A senior concert of the High School of Music and Art - Paul Goodman

Paul Goodman recounts observing a school concert.

I always come ahead of time, to see what goes on.

It's a big orchestra of empty chairs, with their stands and lights and music-sheets, must be eighty or eighty-five. So far only the drummer, a slight bespectacled boy with colourless hair — when he bends his ear close to the kettle-drums, he is lost in the equipment. He has stage-fright and is nervously banging away bang! bong! dominant and tonic. Now others players are appearing at their stands, trying to look business-like. A young miss, quite a young lady with a turquoise blouse and a skirt of flaring orange, is screwing together with quick twists the three pieces of her silver flute.

The kids have collected too early, to warm up their instruments. They have stage-fright and each is private. Each kid is practicing his own phrase forte or fortissimo, the din is fierce. Each kid heedless of the others and of the audience that has begun straggling in, the parents.

You expect them to start pacing up and down on the field, to burst into a sprint down the field, to heave a lead shot erratically in a thoughtless direction and almost knock somebody's head off, while the sun floods down his unstinting light from the royal-blue sky.

Now thirty or forty of them have gathered and are busy practicing; but if you look at the programme — the phrases they are loudly playing have nothing to do with the concert to come. In private, heedless of one another and of the audience and also of the concert to come, each kid is seeking safety in his "own" music, the way musical adolescents — and these adolescents are very musical — hear with fanatical rapture the harmony that was invented specially for oneself, no one else in all the generations ever understood it, "really" understood it. Also, now without any stage-fright, in isolated day-dreams each is performing brilliantly on a bright stage to a vast audience, with universal admiration, triumphant over envious enemies who are magnanimously forgiven (that's the best part of it).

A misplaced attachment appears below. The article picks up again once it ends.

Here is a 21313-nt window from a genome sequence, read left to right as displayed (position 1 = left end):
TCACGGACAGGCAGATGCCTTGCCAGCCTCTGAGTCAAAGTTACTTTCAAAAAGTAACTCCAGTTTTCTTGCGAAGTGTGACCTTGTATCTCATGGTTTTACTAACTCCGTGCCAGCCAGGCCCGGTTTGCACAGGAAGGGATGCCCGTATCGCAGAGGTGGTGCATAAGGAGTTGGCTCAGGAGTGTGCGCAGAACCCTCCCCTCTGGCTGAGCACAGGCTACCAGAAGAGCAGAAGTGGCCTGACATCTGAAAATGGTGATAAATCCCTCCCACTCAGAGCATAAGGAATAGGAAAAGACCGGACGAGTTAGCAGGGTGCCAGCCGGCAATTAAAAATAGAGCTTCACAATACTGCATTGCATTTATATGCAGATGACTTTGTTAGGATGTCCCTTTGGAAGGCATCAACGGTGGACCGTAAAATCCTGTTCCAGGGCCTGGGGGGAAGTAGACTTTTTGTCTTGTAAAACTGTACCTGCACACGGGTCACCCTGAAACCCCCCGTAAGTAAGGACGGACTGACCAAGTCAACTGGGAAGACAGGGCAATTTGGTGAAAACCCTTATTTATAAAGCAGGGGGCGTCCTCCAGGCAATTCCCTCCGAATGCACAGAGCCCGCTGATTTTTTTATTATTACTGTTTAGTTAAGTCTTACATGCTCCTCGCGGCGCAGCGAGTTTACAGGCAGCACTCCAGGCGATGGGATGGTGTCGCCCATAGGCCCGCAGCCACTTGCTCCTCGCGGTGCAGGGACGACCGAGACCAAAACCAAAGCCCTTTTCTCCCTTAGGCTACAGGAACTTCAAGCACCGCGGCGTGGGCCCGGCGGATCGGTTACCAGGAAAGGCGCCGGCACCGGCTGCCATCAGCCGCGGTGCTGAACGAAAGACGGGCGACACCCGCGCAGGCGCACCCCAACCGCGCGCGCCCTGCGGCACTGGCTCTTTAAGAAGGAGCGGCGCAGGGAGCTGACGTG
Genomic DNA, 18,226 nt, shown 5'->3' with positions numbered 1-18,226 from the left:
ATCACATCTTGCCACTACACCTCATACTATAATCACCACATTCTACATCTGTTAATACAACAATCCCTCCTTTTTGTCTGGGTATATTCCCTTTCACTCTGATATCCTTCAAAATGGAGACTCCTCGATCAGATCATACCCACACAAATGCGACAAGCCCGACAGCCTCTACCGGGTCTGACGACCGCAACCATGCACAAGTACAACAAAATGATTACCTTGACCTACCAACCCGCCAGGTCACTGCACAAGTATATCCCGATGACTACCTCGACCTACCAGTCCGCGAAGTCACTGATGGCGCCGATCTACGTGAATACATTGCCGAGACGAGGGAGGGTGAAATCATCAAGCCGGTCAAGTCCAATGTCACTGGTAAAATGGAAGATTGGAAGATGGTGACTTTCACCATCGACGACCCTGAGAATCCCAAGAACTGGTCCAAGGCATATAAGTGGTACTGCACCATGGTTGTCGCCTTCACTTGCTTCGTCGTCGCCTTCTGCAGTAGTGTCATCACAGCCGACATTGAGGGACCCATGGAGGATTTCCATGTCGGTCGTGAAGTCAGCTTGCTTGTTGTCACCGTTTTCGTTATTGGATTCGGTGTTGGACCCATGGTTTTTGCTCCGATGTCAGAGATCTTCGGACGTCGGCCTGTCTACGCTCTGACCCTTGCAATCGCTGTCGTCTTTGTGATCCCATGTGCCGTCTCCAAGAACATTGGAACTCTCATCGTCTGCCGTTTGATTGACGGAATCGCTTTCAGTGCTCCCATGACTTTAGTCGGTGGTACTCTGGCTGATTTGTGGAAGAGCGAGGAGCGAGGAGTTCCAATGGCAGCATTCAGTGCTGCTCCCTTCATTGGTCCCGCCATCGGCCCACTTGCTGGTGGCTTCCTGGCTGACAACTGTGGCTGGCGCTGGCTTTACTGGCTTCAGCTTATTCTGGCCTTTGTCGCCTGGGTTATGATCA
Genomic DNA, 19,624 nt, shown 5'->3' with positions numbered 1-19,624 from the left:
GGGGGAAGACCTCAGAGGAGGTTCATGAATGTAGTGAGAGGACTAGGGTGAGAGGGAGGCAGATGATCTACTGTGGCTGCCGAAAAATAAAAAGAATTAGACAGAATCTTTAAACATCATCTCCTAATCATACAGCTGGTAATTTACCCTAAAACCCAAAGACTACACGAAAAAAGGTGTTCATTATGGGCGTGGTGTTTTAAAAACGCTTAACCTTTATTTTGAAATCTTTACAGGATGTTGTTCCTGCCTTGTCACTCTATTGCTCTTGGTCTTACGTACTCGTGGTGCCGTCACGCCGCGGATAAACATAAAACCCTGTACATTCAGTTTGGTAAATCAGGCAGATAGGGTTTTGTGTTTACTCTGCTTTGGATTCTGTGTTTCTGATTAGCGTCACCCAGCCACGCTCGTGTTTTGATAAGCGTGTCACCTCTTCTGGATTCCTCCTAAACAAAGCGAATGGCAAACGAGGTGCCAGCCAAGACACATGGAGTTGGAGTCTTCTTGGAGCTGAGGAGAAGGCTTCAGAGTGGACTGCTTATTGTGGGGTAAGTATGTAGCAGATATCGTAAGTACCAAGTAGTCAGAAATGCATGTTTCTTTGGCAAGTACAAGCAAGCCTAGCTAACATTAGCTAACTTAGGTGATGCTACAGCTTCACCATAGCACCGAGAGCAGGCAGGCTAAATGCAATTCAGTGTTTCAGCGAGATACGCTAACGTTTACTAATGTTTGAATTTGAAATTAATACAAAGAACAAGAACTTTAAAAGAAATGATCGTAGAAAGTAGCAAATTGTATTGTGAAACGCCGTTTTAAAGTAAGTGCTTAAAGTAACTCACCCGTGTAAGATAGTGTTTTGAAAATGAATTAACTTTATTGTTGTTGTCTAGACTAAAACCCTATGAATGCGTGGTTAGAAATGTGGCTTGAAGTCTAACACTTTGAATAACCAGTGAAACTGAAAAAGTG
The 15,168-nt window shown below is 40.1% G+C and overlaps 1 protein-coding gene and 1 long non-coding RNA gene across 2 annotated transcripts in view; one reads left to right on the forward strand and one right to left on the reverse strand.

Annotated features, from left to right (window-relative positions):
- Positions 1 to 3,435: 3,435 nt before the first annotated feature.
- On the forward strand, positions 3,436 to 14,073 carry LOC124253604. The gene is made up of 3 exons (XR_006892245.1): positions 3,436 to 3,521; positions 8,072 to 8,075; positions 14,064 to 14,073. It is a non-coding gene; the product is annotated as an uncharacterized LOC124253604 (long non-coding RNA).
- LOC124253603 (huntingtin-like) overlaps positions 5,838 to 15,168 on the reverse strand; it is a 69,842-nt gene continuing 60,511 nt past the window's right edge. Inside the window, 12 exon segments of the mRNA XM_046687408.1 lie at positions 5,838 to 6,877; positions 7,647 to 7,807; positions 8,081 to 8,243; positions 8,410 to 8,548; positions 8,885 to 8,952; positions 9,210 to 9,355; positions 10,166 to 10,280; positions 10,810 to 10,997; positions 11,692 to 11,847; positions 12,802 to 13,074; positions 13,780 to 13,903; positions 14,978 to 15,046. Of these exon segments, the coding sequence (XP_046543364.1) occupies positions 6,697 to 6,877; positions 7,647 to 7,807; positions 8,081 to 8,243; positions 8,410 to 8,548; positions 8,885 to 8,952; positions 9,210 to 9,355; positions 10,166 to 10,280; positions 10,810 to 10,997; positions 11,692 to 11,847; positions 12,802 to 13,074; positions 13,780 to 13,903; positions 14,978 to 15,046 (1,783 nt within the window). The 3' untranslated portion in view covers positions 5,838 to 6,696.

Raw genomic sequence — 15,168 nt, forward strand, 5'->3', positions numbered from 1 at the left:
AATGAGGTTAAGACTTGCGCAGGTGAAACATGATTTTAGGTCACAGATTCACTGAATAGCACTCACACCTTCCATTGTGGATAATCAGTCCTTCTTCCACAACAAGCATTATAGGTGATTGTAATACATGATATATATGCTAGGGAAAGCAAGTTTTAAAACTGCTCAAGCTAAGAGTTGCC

So one lad with a brass trumpet is exclaiming Freedom! Freedom! from Fidelio. And another with an ear-splitting horn is boasting that he is Siegfried.

It is not embarrassing because they are not embarrassed; but one is abashed for them, they are so young and exposed, but they are not abashed.

A slide-trombone has acquired a hat over his bell and is taking with an arrogant posture the chorus of a Dixie blues, but when he ends with a flourish and gives it to his buddy — alas! the clarinet is brooding with the aged Brahms who has been reading Sophocles. Unconscious of everything, the young lady with the silver flute is discoursing earnestly with the Blessed Spirits. And the little drummer is banging away at the march from the Symphonie Pathetique, streamed round by the flapping banners of the United Nations and bawling out the melody. But you cannot hear anything in the din.

Next moment, silence. The house is full, the kids are poised, their conductor has stepped onto the podium and raps. The stage-curtain parts revealing the choir (there are the rest of the seniors!) and they have begun Wachet auf.

The orchestra has begun to play and I am blind with tears.

But what's to weep about any of this? Naturally they play well, they are very musical kids. Naturally they play well together, they are well rehearsed, and they know one another. The conducting is simple and sensible, firm on the broad lines and on the obvious dynamics. There is plenty of spirit, it is animal spirit. The nobility — there is nobility — comes from the pride and aspiration of many poor cultured homes. All this is natural and to be expected; why then should tears be streaming down my cheeks and I cannot see anything but a wet bright sheet of light?

Because it is our orchestra.

Always it is absence and loss that we weep for; when we seem to be weeping for joy, we are weeping for paradise lost. And the case is — as I look about in our community and remember the longing of our lives and the frustration of our longing — the case is that we do not have any orchestra. This is a truth too bitter to live with and we usually dismiss it and keep our faces set as best we can.

But here is our orchestra. It is playing Wachet auf! Our choir is taking it up. With the opening of this new possibility, at once the old tears well and roll down our cheeks. Our mouths are open with breathing in and out.